Today I thought I’d talk about book reviews. There are two schools of thought about reviews:
- They don’t matter.
- They do matter.
Similarly, writers are advised to:
- Comb through your reviews for quotable quotes.
- Never, ever read your reviews. That way lies madness.
So today I want to share some of my finest review hours (of different books, if you’re wondering. I don’t think I’ve yet written the book that could elicit all of the following responses):
This book was very vulgar! Pornography is not my thing. The sex acts were very explicit and embarrassing. I thought I Was reading something historical. This was historical to the point of Sodom and Gomorrah.
The “relations” include scenes involving a corpse which is at best in bad taste and at worst borders on the necrophiliac.
… the worst character — ever. I hope she gets crotch rot. And dies.
…a thowback [sic] the vintage sleaze pulps of the 1960′s of which I am an avid collector.
Moral Note: Above, and heck, and “b” word in reference to breeding.
I’ve long ago come to the conclusion that if someone hates a book they’re going to more readily write a review than someone who loved it, or even just sorta liked it. For one thing, it’s easier. It provides catharsis for wasted money or dashed hopes. I’ve just read two wonderful books about the Borgias by Kate Quinn, and all I can do is flap my mouth and wave my hands in inarticulate admiration, wish I could do what she does, and then feel guilty about not going further with it. (Sorry, Kate.)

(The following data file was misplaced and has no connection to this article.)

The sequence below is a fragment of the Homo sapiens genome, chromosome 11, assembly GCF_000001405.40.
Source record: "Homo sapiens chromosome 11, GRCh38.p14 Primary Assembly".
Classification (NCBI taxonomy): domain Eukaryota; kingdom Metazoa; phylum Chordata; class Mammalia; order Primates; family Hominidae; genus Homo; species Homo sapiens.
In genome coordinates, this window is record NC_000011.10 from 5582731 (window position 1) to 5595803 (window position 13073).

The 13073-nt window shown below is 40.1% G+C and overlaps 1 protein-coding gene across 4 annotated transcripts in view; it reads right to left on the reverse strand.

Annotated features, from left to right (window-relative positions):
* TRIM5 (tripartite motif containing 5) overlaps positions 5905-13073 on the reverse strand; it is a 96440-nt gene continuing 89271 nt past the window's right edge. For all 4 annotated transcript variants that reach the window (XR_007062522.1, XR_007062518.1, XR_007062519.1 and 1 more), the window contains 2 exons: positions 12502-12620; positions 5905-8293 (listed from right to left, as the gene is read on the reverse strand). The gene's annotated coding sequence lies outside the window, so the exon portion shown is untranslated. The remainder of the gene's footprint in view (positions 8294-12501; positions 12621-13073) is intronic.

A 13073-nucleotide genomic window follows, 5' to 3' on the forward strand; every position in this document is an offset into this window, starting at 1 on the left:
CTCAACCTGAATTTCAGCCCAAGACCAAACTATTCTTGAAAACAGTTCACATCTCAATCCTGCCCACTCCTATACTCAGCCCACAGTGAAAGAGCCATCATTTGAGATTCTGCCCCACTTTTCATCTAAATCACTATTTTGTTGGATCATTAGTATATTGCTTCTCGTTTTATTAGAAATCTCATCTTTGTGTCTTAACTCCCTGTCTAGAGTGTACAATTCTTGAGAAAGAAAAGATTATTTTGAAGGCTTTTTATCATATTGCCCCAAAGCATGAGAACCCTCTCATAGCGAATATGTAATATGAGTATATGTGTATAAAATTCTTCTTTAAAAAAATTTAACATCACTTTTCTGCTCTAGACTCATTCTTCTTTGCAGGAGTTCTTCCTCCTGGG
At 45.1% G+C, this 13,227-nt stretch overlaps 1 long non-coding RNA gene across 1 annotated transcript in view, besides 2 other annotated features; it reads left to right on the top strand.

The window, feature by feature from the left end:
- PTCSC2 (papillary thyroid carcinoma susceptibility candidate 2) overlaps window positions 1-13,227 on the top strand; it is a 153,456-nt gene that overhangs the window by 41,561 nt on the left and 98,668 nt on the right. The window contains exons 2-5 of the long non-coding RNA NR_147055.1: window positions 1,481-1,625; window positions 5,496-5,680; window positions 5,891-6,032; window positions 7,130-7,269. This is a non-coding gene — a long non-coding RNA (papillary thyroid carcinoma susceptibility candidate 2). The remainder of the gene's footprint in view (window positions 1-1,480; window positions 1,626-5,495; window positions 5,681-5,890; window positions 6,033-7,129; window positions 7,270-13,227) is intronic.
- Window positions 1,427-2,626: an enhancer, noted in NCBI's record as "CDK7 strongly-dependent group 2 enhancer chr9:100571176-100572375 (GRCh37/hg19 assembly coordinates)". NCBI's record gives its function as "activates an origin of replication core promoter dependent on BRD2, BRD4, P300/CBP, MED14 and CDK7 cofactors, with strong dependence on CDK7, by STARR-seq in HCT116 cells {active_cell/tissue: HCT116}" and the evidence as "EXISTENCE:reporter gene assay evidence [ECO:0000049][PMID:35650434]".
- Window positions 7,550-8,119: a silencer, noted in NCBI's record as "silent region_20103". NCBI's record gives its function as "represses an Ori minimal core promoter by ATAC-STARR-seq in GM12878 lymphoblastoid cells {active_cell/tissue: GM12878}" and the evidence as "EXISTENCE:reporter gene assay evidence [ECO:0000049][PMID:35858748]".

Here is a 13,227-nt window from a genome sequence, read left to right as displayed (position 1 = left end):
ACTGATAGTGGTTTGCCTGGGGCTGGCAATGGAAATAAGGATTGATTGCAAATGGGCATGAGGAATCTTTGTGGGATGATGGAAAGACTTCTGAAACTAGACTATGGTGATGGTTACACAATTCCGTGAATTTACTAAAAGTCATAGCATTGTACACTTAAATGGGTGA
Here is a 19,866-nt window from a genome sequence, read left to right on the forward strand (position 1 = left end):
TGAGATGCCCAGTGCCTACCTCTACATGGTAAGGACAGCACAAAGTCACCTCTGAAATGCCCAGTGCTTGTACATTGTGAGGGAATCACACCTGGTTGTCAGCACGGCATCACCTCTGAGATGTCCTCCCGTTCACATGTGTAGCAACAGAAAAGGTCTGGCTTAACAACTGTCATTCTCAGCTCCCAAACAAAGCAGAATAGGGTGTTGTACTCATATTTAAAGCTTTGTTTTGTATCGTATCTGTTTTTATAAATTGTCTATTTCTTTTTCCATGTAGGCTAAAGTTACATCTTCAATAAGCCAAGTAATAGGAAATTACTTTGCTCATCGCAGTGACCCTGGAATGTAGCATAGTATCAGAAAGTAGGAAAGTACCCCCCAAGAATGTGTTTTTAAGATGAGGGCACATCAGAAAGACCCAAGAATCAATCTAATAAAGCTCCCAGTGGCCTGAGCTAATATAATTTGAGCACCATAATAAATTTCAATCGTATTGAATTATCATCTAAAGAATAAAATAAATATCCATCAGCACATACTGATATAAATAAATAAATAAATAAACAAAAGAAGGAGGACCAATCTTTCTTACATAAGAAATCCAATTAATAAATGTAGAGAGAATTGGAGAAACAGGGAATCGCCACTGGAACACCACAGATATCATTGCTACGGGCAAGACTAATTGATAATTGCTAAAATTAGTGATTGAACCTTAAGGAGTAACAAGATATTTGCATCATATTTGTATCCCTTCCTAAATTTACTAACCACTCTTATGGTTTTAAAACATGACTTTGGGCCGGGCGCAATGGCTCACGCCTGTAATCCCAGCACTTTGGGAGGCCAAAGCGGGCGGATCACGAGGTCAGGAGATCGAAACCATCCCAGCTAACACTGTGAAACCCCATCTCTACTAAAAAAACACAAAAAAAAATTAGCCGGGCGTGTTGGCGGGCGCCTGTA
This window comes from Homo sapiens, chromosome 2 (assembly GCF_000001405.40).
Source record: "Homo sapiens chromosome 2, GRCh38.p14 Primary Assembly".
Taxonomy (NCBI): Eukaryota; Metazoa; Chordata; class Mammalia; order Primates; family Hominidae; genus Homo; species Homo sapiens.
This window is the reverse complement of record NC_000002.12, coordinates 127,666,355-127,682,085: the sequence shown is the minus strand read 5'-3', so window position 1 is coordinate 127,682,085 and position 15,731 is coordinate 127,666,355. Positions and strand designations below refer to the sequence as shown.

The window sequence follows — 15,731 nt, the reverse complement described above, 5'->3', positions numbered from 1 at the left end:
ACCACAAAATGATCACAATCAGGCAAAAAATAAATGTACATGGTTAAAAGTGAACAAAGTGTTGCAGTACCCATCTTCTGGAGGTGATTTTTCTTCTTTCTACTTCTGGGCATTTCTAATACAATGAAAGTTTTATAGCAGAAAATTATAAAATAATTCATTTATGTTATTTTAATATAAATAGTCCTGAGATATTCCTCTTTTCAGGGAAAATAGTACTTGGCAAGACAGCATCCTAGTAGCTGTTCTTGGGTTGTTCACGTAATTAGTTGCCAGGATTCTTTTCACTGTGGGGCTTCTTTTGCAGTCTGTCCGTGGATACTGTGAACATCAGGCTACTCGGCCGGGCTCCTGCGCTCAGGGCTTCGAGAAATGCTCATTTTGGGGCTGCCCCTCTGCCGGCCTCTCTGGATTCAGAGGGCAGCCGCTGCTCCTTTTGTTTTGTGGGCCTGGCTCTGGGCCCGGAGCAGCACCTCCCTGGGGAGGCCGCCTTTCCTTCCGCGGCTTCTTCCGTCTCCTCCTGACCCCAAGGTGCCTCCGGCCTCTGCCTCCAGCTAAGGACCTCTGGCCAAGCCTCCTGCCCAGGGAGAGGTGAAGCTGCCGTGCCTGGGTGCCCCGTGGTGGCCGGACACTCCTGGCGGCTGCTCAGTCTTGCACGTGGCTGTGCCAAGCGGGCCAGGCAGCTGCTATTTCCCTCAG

I will add that there’s only one thing I find truly offensive in a review (rather than feeling mystified), and that’s a reviewer who spells Austen Austin. She’s not a town in Texas. Austen. Write 100 times….
Do reviews influence you when you buy books? Do you review the books you read? And if you’re a writer, what’s the worst or most bizarre review you’ve ever received?